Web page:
Edit Blog Post
Published: August 4th 2010
The Viking Festival has ended and Mike and I have headed out of town on our way to our next evening in Leon. This route will take us three hours south back toward Madrid.
On our way, we stopped in a small quaint town called Padron. A local, non-touristy area, Padron had a unique charm all its own. Sidewalk cafés and cobblestone streets graced the tiny town center as Mike and I visited the grocery store to stock up for the trip.
Our next stop was 2 hours away in Ponferrada. There we would be able to see a large medieval castle built by the Templar Knights. It was impressive to say the least. Ponferrada was a cute town, modern with a hint of old until you see the large castle on the hill and are completely harkened back in time. The castle is massive and powerful and unfortunately closed on Mondays. We were however, able to walk around the outside and marvel at the size of the structure: we also didn’t realize we were wandering around in what once was the moat. Taking the Buddhist approach that we simply weren’t meant to see inside, we made our way
back to the motorway and onto Leon.
Driving into Leon, I kept saying, “We can’t be staying HERE”. The entry into the city is quite commercial and smelled of a chemical I couldn’t quite put my finger on but was sure it was going to cause some sort of cancer if I breathed it much longer. Filled with multiple round-a-bouts (you can only hear the GPS guy say so many times, “make a left on the round-a-bout and take third exit, before it gets old), the city came to life the further in we drove. Within ten minutes we were in the middle of a typical clean city, chemical smell and commercial setting long behind us.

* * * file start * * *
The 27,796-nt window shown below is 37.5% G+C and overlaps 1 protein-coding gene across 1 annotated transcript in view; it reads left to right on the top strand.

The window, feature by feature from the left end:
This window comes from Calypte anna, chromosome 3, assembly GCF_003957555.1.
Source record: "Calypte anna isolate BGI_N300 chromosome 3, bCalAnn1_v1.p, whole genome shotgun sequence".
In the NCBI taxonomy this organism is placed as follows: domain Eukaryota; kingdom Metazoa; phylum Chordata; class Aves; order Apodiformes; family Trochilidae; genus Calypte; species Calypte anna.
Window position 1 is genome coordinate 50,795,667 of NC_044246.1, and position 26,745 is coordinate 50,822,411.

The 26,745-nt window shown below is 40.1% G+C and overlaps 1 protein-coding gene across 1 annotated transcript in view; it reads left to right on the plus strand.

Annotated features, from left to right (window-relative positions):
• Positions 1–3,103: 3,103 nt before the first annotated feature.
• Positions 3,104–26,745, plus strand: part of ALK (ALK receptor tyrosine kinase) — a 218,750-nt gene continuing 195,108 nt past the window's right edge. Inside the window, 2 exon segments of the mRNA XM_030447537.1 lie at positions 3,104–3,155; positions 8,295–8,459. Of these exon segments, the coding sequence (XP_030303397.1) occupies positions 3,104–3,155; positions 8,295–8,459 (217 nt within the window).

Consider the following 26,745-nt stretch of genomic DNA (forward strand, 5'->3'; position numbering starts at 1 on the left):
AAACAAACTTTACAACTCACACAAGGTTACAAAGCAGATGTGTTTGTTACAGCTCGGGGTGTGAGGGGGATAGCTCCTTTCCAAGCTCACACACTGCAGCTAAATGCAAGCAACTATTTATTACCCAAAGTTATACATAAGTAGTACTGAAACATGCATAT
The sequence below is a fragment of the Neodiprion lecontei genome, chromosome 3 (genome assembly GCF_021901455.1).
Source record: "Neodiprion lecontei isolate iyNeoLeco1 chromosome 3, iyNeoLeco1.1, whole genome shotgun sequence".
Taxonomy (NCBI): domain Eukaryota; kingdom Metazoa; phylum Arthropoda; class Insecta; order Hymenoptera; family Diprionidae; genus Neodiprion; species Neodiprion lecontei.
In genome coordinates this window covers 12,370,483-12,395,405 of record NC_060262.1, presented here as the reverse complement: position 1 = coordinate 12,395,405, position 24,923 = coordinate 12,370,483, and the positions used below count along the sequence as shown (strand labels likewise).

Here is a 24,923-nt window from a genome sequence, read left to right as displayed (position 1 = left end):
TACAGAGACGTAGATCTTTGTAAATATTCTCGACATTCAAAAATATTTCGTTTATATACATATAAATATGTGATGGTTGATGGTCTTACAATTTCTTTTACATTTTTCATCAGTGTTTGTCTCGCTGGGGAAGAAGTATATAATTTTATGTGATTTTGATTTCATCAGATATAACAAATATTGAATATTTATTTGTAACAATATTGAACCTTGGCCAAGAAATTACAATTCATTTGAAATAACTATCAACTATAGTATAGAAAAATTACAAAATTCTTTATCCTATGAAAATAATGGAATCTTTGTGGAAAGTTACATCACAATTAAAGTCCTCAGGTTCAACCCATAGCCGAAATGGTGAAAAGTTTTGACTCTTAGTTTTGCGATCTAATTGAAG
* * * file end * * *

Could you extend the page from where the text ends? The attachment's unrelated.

Pulling up to a light, I marveled at the huge structure out my driver’s side window. The palace that stood next to us was larger than life and simply breathtaking. You can imagine my surprise when Mike said, “oh my god, that’s our hotel!” I was floored.
Many years ago, the Spanish government took over many old monasteries, castles, historic buildings, etc., and turned them into hotels called Paradores. They are located all over the country, completely run by the government
and absolutely magnificent. If you want to stay in a castle, this is the way to go. Very reasonably priced, the Hostal de San Marcos is truly a sight to see. I couldn’t believe we would be spending the night here.
We settled in, took our siesta and headed out on the town at about 11pm. Leon is an awesome town and one we could have spent more time in. The old part of the city is like walking back into medieval times. The high walls that surround this section create an atmosphere of stepping back centuries. The buildings and streets are magnificent and have a “Venice” feel as you weave in and out of small corridors that open up into large plazas.
Restaurants, shops and bars are side by side providing plenty to see and do here. We ended up at a Kurdish restaurant for dinner. We had no idea what to expect but the Greek type of meat kabobs in the window made us feel we couldn’t really go wrong. We ordered a chicken “durum” and waited to see what would come out. Let me just say, “Phenomenal”. The durum is a wrap filled with chicken,
sauce, mayonnaise, lettuce, onion and goat cheese. It was absolutely amazing. We have no idea what the sauce was but it was quite mild: not spicy at all, perhaps a bit tomato based but honestly, we couldn’t really tell. It was however, mouthwatering - so good, we ordered another one!
Another perfect end to a great day. We’ll explore the city more tomorrow.
Tot: 0.299s; Tpl: 0.019s; cc: 18; qc: 73; dbt: 0.2363s; 1; m:domysql w:travelblog (10.17.0.13); sld: 1;
; mem: 1.2mb